Sales leads and project requests are robust, and revenue forecasts are bullish, but profit margins are reportedly being squeezed, COVID-19 remains a concern, and kitchen/bath dealers and designers continue to face supply chain snafus, product price hikes, a skilled labor shortage, and other headwinds to more robust growth in the months ahead.
That’s the primary consensus of a series of surveys conducted by Kitchen & Bath Design News and other industry sources attempting to get a handle on 2022 business prospects, following a year in which the kitchen/bath market witnessed sharp growth in both its remodeling and new-construction sectors, while COVID-19 continued to reshape the nation’s housing landscape, incomes and saving accounts rose, design trends and homeowner demographics evolved, and larger, more multi-functional homes continued to remain a focus of consumer spending.
But the pace of market growth, while projected to be palpable, has tapered off in recent months, and is expected to cool even more in the months ahead, as inflation scythes through the economy, product and labor availability continue to hamstring design/remodeling firms, housing affordability remains at historically low levels, and uncertainties tied to the coronavirus continue to loom.
According to the National Kitchen & Bath Association, surveyed members are projecting an approximate 9% revenue growth in 2022, after a growth rate of more than 18% yielded a record revenue of $167 billion in 2021. At the same time, though, many companies in the residential construction and remodeling sectors are reporting steady increases in project backlogs, along with struggles to catch up with heightened demand, as they navigate supply chain challenges, higher costs for raw materials, and labor availability issues, according to the latest Houzz Renovation Barometer.
KBDN’s nationwide survey of dealers and designers, conducted at the tail end of 2021, mirrors those findings.
Specifically, an overwhelming majority (86+%) of those surveyed by KBDN said they expect their company’s revenue to either increase or remain roughly the same in 2022 compared to 2021. In contrast, less than 14% said they anticipate a revenue decline in 2022 (see Figure 1). Revenue gains are anticipated for both new and remodeled kitchens and baths, although dealers and designers are more bullish about revenue growth from kitchens (34.2%) than they are from baths (7.9%).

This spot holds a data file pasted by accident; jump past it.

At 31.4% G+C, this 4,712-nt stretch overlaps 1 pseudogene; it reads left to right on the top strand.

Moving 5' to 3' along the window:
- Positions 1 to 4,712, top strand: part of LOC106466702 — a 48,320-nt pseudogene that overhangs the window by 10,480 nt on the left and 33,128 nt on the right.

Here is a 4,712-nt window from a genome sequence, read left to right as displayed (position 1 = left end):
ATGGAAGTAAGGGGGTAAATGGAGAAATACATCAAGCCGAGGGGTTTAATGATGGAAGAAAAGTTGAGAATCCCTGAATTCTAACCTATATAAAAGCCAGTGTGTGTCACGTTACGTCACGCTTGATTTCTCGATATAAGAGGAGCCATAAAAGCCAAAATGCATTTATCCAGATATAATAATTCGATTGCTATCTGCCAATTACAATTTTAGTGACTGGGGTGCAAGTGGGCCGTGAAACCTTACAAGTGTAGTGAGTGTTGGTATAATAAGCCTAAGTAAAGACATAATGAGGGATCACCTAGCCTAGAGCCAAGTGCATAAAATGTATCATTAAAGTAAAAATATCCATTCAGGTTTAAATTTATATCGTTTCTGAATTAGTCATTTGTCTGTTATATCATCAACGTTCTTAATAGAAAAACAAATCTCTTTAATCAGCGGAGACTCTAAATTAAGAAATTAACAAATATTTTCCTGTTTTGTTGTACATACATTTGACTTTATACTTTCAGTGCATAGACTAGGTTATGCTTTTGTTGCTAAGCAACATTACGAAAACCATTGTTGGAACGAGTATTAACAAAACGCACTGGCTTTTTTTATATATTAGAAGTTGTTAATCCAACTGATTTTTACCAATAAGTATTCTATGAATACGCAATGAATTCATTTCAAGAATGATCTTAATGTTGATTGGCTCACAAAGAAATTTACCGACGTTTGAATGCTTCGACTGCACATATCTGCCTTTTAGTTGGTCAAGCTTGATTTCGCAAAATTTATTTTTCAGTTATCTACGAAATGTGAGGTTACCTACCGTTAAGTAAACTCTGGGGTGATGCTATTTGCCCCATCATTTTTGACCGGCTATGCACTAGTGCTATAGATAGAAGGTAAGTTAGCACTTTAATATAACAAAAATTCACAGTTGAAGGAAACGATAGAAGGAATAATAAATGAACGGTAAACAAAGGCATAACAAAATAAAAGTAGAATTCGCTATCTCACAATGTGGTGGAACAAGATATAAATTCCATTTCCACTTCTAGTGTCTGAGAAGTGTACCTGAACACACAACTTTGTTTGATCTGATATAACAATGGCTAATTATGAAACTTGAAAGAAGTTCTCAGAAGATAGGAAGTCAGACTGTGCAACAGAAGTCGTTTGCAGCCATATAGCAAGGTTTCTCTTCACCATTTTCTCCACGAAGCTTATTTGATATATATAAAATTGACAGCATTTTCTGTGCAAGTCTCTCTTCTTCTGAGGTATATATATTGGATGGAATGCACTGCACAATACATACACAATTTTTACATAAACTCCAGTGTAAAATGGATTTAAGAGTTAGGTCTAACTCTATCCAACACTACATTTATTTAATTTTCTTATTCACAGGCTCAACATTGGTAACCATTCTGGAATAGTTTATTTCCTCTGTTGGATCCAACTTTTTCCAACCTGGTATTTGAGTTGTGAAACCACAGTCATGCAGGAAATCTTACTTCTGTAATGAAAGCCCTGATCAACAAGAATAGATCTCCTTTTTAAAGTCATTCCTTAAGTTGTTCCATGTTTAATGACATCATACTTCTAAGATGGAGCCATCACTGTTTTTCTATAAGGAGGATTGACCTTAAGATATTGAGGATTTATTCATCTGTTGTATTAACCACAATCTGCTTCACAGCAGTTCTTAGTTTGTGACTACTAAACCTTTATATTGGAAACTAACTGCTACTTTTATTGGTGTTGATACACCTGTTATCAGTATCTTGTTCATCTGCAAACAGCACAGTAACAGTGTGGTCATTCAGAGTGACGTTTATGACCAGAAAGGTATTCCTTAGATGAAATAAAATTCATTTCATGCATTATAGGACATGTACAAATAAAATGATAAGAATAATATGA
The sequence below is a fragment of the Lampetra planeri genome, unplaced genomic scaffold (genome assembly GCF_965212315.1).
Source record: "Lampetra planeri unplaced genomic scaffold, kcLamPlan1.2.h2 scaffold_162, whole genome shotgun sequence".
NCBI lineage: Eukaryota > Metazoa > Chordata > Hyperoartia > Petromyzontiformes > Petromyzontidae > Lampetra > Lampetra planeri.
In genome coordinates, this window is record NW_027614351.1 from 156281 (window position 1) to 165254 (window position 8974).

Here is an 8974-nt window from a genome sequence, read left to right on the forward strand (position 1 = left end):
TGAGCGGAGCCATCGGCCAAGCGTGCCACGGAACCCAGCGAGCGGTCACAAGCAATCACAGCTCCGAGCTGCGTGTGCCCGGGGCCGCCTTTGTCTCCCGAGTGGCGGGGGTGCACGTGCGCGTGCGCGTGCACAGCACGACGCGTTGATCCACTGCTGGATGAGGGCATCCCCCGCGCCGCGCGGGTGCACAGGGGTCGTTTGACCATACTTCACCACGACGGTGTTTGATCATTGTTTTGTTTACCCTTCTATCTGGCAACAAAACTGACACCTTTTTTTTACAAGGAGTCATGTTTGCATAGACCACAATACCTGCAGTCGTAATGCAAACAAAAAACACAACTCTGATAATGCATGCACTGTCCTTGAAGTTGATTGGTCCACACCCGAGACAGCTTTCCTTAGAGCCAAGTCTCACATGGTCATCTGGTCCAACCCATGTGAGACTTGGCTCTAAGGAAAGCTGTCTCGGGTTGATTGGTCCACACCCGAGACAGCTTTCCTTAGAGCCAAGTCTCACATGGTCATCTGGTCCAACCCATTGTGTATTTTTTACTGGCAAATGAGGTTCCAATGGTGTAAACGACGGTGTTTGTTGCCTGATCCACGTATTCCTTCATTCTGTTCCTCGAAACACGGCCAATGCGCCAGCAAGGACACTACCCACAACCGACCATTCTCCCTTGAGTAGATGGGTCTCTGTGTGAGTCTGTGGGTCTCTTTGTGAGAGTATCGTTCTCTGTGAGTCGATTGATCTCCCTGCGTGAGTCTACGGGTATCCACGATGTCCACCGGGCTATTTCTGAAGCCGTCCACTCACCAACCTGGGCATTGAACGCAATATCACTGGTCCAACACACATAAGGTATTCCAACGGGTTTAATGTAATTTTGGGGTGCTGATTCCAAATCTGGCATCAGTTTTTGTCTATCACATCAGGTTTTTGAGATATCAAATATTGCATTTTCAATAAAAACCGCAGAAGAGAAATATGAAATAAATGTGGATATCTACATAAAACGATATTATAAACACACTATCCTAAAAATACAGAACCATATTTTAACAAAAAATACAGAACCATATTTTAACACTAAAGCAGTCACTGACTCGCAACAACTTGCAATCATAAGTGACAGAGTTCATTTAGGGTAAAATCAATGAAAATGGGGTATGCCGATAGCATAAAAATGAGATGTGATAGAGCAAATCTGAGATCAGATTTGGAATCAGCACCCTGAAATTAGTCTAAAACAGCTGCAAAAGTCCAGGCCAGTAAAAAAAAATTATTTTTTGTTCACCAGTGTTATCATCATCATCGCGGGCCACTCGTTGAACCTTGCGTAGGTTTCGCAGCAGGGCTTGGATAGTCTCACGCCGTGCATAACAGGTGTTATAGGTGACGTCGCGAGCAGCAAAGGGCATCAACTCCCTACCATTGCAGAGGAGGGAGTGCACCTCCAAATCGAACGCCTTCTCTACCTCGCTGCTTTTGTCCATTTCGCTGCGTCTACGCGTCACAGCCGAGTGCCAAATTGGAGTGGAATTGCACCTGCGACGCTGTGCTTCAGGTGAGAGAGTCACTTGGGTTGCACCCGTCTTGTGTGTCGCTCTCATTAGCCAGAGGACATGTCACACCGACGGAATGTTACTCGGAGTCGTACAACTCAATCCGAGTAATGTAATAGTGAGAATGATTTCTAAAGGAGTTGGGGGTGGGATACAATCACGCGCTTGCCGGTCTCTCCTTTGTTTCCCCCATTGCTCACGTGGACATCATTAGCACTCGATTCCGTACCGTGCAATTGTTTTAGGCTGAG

Dealers and designers also report that sales leads and project requests are up dramatically compared to the same time a year ago – understandable given how the current confluence of COVID-related demand, savings growth, home appreciation, government stimulus and other factors continue to spur homeowner spending. Specifically, a whopping 65+% of survey participants report their current sales leads are either somewhat or much higher now compared to a year ago, while only about 15% report that sales leads are lower and about 19% say they are about the same (see Figure 2).
But while sales leads are strong, and revenue is generally expected to increase, surveyed dealers and designers paint a different picture when it comes to anticipated profit margins. For example, while 33.6% of those surveyed expect 2022 profit margins to increase, 14.2% expect margins to decline compared to 2021, and more than half (52.2%) expect margins to remain the same (see Figure 3).
Other survey findings include:
With the COVID-driven emphasis on health and wellness, work-at-home arrangements and families sheltering in place, increases in client requests are being reported for products that range from universal design, smart appliances and aging-in-place elements to outdoor kitchens, anti- microbial materials and home ventilation (see Figure 4).
Pricing is apparently not a major factor for clients, many of whom seem willing to spend whatever it takes to get the kitchens and bathrooms that they want. For instance, while roughly 60% of the dealers and designers surveyed by KBDN say that pricing is either less important to clients or about the same as it was a year ago, far less (40%) say that pricing is more critical to clients now.
While 51% of the design professionals surveyed say they are either extremely, very or somewhat concerned about COVID-19 negatively impacting their business operations and profits in 2022, more than half (54%) say they are “not very” or “not at all” concerned, even in light of the new Omicron variant impacting the nation.
While less than 5% of survey respondents report clients postponing or canceling projects, nearly 44% report they are experiencing longer lead times for product deliveries and/or production and shipping delays (see Figure 5). ▪